Let’s get straight to it: Ozone has already established itself as a do-everything mastering tool. It’s a suite of interconnected modules handling frequency and dynamics, designed to work together in an integrated interface. It does so much, in fact, that it’s hard for an upgrade to do more, but Ozone 5 promises new sound and visual feedback that could further entrench this popular tool.
And that could explain how Ozone 5 stole the Audio Engineering Society trade show in New York. AES is a flurry of knobs, dials, and faders, but some of the major buzz we heard was just this single upgrade to the software. (CDM’s Marsha Vdovin was out on the floor, and the word “Ozone” kept cropping up.)
Ozone is eminently visual software, so a lot of what’s new you can glean just by looking through the screenshots. But there are sound improvements, as well, both in the standard Ozone and the spendier “Advanced” edition.
- Updated modules. iZotope says they’ve “refined” their DSP algorithms. (Let’s see, carry the one…) The idea is, existing modules should sound better. There’s a detailed list on the iZotope site – aside from more subtle changes, you’ll find very specific adjustments to how parameters are controlled and how they impact the sound. To give one example, there’s a …
- New Limiter. The latest version of iZotope’s “psychoacoustics-based” limiter in the Advanced edition has a new stereo link control for handling left and right separately or together, and new intelligent transient handling algorithms, among other improvements.
- Enhanced EQ. Analog-matching EQ models analog shelf modes and frequency response, matching is easier than before, as with other modules, you can use left/right separately, and now zoom and display stereo info in your spectrum. There’s also new variable-phase functionality.
- New Reverb. Yes, sometimes you use reverb when mastering. (A little light reverb can do wonders.) A new modeled reverb algorithm adds new models and spaces and gives you unique early reflection control, as well as “cross-mix” for stereo imaging.
- New UI, workflow. I’ll let you just see what this looks like, but suffice to say parameters and labels are better-organized to be friendlier to advanced and beginning users alike. Past versions of Ozone were sometimes pretty-but-counterintuitive; this looks a bit clearer. Of course, you might not notice while dazzled by the…
- Slick visual feedback. In the standard version, metering has been enhanced. In the Advanced version, you get slick 2D and 3D plots of your sound spectrum for the Meter Bridge and Meter Taps modules. They look awesome, yes, but I also think these kind of “alien world mountainscape” views can help you better visualize what’s happening in a sound, so there is a practical use, too.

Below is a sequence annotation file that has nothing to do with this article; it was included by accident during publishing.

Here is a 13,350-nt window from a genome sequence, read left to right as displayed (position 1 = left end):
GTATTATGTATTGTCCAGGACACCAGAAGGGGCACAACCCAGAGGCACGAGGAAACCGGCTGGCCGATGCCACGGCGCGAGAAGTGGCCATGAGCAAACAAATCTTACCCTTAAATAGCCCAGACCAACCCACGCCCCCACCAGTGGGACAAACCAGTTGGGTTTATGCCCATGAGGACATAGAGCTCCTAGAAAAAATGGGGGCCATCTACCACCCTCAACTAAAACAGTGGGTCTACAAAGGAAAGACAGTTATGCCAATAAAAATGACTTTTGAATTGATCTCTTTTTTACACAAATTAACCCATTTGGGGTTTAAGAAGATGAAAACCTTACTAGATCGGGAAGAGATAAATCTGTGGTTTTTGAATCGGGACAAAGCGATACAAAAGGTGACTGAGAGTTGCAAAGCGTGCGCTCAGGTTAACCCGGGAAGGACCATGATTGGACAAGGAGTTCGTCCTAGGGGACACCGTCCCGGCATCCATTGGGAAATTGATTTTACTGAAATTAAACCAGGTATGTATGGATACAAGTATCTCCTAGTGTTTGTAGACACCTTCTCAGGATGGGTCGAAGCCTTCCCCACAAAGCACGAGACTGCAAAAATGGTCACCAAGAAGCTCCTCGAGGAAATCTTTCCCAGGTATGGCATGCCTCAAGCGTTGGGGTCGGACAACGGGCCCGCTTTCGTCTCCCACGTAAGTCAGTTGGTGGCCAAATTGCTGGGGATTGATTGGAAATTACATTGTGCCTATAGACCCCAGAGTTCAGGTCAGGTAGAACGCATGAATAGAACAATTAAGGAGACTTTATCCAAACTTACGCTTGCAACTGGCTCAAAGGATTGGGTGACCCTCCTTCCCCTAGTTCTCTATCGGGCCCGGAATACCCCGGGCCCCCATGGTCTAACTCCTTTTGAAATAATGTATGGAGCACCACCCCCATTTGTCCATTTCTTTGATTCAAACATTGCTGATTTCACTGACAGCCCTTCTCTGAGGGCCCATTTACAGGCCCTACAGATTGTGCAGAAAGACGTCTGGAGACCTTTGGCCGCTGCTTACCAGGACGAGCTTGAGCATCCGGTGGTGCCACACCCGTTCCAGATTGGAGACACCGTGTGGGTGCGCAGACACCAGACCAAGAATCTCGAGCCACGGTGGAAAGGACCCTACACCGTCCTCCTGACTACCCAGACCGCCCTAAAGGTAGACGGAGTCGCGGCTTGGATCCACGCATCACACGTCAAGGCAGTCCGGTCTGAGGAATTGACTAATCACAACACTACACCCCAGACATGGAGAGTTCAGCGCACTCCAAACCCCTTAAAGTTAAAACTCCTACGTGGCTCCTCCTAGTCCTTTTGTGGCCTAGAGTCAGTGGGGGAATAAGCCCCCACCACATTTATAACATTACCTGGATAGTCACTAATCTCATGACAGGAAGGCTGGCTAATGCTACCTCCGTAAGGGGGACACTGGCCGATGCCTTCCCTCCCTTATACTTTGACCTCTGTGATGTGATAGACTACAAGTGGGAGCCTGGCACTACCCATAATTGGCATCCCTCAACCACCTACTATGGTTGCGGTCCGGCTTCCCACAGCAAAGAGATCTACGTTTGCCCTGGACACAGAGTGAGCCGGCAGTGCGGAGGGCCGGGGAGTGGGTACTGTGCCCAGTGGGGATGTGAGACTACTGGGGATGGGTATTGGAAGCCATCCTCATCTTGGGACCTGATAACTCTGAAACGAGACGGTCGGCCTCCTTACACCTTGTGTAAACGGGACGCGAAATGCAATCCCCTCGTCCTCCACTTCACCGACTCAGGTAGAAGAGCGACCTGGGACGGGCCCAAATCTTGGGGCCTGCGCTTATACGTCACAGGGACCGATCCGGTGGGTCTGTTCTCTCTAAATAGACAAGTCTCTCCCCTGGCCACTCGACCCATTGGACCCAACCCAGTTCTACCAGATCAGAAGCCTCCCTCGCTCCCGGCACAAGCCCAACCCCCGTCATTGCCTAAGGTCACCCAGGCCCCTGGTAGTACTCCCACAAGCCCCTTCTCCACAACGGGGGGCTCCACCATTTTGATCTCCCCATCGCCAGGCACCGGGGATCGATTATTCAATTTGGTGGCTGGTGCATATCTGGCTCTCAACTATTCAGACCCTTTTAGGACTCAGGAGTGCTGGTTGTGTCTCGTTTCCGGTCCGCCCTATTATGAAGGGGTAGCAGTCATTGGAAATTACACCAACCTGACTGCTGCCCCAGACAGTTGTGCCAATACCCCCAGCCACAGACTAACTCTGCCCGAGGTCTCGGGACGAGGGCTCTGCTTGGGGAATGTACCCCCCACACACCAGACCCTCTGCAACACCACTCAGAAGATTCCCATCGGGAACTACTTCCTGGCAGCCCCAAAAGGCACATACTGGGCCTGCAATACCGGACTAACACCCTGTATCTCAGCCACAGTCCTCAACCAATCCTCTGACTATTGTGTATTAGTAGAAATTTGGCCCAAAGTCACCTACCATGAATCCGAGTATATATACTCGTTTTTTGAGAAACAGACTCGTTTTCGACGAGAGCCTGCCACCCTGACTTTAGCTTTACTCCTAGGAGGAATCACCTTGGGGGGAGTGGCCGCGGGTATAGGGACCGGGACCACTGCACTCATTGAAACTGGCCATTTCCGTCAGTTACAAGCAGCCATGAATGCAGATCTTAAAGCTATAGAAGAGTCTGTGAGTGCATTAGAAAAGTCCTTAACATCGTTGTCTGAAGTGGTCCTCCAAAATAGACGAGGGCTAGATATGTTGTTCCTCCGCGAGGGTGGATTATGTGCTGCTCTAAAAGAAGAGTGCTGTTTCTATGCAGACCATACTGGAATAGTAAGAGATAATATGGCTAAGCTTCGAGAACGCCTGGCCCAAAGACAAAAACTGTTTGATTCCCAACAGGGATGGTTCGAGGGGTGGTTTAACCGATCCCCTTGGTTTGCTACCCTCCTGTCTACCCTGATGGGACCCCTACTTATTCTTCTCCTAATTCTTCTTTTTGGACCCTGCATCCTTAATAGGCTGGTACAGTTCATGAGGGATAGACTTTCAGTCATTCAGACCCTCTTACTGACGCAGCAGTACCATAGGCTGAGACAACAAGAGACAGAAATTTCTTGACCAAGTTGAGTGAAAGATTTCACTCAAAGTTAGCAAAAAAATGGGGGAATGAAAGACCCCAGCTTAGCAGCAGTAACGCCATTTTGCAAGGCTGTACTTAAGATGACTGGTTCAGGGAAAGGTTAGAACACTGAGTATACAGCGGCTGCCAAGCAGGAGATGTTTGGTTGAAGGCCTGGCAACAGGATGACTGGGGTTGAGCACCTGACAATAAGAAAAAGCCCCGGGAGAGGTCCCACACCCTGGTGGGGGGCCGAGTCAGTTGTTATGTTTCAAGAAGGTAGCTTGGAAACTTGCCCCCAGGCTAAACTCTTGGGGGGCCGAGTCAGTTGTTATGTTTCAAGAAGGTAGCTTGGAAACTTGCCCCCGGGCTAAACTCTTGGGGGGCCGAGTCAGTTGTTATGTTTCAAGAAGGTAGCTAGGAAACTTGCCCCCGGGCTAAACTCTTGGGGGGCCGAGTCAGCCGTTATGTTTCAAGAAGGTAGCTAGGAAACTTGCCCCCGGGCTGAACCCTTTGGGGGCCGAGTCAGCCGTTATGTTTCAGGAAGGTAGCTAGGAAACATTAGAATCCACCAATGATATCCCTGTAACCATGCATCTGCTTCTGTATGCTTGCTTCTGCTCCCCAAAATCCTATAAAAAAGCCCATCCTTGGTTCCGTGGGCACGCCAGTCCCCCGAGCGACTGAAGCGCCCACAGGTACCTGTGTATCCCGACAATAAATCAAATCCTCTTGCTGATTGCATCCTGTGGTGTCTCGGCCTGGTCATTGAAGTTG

And, of course, all of this means you can easily wow clients when mastering by showing them visualizations that look like Geordi LaForge is studying abnormal quasar activity from the deck of the Enterprise. Just try to avoid opening up a cosmic string-related time wrinkle while mastering.
(And yes, when you’re all alone and no one is looking over your shoulder, you can do something useful with it.)
Pricing: US$249 (€195); US$999 (€799) Advanced.
Why is Advanced so expensive? Well, each module is also an independent plug-in you can use in your host. With that in mind, this starts to look like a better deal – some terrific reverb, EQ, and dynamics you can use anywhere. You also get the Meter Bridge and Meter Tap for analysis, fancier 2D and 3D spectrographs, and more advanced loudness meters. On the other hand, the basic version will also work with your host and gives you the sound-processing functionality minus all those more sophisticated meters you might need.
This month, there’s also steeply discounted intro pricing: US$599 for Advanced, US$199 for the standard edition. Expires December 1.
Ozone 5 was announced last month, but is now shipping. An OpenGL 2-capable video card is required for the 3D visualizations, but nearly all machines now provide that (including most integrated chipsets, too).
For a look at what this tool can do, here’s our friend and experienced mastering and mix engineer Danny Wyatt, talking about how he works with limiting. The new UI and meters are actually a lot clearer than what you see in the video, and offer some nice, new functionality. I can tell you, Danny is a fully-converted Ozone lover, having worked with him in the studio as he mastered my own album. He’s got a big toolset of other stuff, but Ozone is very often what the real work comes down to, and — I think I can say this, Danny — he’ll be happy to evangelize the tool if you talk to him.
This isn’t a review, mind – in fact, my only significant reservation is that Ozone is so slick, it could distract from the reality that good mastering probably doesn’t need it. A great mastering engineer can do wonders with a fairly simple tool and their ear – no wild visualizations required. (“Great mastering engineer,” also known as, “not me.”) But that same person may well appreciate the level of precision iZotope, working with algorithms they’ve developed entirely in-house, can provide.
We want your feedback, as always. Ozone users – what do you think?
Users of rival products – what’s your all-in-one mastering tool of choice, and why?